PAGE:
After a Christmas Number One single with his cover version of Tears For Fears’ Mad World, and all of the exposure such an achievement entails, Gary Jules is back in the UK to support his latest album, which is officially two years old, but has only recently been released on this side of The Pond.
musicOMH caught up with Mr Jules and discovered that he believes in universal truths, loves full English breakfasts, but is far too clued up on reality TV for his own good.
“Trading Snakeoil For Wolf Tickets,” I am informed by the softly spoken voice on the line, “is American slang for swapping bulls**t for bulls**t.”
Snakeoil is a Native American potion with a somewhat placebic nature but what do Wolf Tickets amount to? Apparently, they are “those promises you make, knowing you can’t keep them.”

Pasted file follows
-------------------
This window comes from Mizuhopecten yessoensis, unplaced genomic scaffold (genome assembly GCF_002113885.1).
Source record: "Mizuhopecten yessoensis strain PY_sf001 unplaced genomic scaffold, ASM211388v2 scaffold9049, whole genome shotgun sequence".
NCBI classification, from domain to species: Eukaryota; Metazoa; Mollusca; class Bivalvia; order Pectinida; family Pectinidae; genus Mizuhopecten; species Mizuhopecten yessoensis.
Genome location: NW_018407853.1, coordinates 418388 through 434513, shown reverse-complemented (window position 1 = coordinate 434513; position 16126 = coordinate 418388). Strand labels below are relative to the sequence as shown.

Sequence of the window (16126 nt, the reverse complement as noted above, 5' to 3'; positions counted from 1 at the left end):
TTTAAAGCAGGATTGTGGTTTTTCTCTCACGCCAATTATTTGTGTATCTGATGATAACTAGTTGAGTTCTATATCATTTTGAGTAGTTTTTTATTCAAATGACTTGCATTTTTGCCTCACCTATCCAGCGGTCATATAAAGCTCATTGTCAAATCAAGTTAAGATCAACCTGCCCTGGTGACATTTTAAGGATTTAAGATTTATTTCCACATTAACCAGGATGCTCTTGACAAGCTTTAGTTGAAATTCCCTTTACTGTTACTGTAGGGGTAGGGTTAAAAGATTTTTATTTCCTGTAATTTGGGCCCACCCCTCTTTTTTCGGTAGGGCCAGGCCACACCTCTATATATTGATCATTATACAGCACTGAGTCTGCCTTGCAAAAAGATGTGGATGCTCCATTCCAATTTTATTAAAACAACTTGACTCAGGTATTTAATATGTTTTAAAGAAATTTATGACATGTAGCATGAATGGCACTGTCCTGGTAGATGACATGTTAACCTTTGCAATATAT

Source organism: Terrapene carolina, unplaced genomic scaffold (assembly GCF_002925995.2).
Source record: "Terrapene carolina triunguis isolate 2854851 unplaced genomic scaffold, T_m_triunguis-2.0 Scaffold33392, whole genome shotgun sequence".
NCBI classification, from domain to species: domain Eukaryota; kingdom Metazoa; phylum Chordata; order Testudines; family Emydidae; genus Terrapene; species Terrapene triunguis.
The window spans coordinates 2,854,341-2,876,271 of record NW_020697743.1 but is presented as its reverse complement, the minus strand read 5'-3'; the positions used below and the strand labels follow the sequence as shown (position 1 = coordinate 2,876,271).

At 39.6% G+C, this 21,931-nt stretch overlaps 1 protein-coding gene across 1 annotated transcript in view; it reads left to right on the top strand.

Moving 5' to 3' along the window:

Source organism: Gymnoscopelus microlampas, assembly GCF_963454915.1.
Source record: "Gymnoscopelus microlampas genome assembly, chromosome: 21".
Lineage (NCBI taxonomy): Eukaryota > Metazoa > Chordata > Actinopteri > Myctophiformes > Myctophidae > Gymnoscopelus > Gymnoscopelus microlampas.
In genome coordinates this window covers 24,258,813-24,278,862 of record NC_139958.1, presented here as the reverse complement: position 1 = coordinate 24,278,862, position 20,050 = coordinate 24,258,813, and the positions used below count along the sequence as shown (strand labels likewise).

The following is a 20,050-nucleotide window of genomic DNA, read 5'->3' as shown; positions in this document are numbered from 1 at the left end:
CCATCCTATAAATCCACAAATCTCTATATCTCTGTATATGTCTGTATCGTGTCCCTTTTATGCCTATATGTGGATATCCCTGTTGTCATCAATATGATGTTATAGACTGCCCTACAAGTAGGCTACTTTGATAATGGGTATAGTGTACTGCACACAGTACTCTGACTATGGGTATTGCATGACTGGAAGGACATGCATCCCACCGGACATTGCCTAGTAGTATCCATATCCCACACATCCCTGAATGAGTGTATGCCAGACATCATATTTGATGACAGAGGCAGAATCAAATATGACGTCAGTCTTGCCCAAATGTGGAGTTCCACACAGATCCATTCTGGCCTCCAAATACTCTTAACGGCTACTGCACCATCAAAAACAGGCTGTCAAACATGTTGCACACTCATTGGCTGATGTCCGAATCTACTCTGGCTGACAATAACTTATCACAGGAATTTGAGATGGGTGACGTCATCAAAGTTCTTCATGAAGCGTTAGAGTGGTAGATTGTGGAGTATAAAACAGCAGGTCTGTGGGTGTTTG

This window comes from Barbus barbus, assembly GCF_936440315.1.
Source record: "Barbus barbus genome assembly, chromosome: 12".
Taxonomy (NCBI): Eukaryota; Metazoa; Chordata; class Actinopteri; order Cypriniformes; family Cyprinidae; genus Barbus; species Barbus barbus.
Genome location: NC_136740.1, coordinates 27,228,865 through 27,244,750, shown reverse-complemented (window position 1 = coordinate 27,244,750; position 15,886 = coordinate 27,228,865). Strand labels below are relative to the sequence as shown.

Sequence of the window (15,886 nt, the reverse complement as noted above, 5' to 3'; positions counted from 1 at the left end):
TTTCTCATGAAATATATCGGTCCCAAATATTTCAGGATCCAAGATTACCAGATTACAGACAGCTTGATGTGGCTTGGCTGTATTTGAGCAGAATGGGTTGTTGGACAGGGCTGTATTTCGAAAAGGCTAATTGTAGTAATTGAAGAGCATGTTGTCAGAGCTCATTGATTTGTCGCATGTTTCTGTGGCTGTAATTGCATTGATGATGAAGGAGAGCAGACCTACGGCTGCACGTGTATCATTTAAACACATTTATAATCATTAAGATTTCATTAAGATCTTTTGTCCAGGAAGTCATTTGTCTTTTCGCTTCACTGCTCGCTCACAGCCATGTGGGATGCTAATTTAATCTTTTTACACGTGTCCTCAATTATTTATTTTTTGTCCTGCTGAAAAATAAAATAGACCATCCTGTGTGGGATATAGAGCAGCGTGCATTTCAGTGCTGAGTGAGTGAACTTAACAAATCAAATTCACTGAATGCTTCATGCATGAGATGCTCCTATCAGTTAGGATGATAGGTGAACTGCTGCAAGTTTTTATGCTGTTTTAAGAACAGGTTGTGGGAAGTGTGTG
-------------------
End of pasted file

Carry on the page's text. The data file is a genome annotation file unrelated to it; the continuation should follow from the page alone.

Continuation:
In other words, the title is a reference to the more cynical and less glamorous side of the big city lights and media frenzy that surrounds Hollywood and LA in general.
I ask Gary if continually touring the same songs for two years has meant that their meanings have changed or altered somewhat. I am greeted with an eager response:
“Oh sure, the songs have all totally evolved. I mean, when you’re playing the same songs night in night out, they take on a life of their own. I can’t even remember what I wrote some of them about now!”
“Bob Dylan just isn’t comparable to David Gray.” – Gary Jules on how they don’t make ’em like they used to.
Listening to Gary’s music, you get the impression that he is commuting his way through life, pausing for poignant reflection. With his brooding, melancholic voice, he paints a far off tranquil landscape, much removed from the hustle and bustle of the 21st Century cyber-conurbations in which his listeners dwell. He explained where this feeling of calm comes from:
“Well, when it comes to inspiration, I come from San Diego originally – it’s an un-media-hyped, sleepy sort of town, big on beach culture you know?”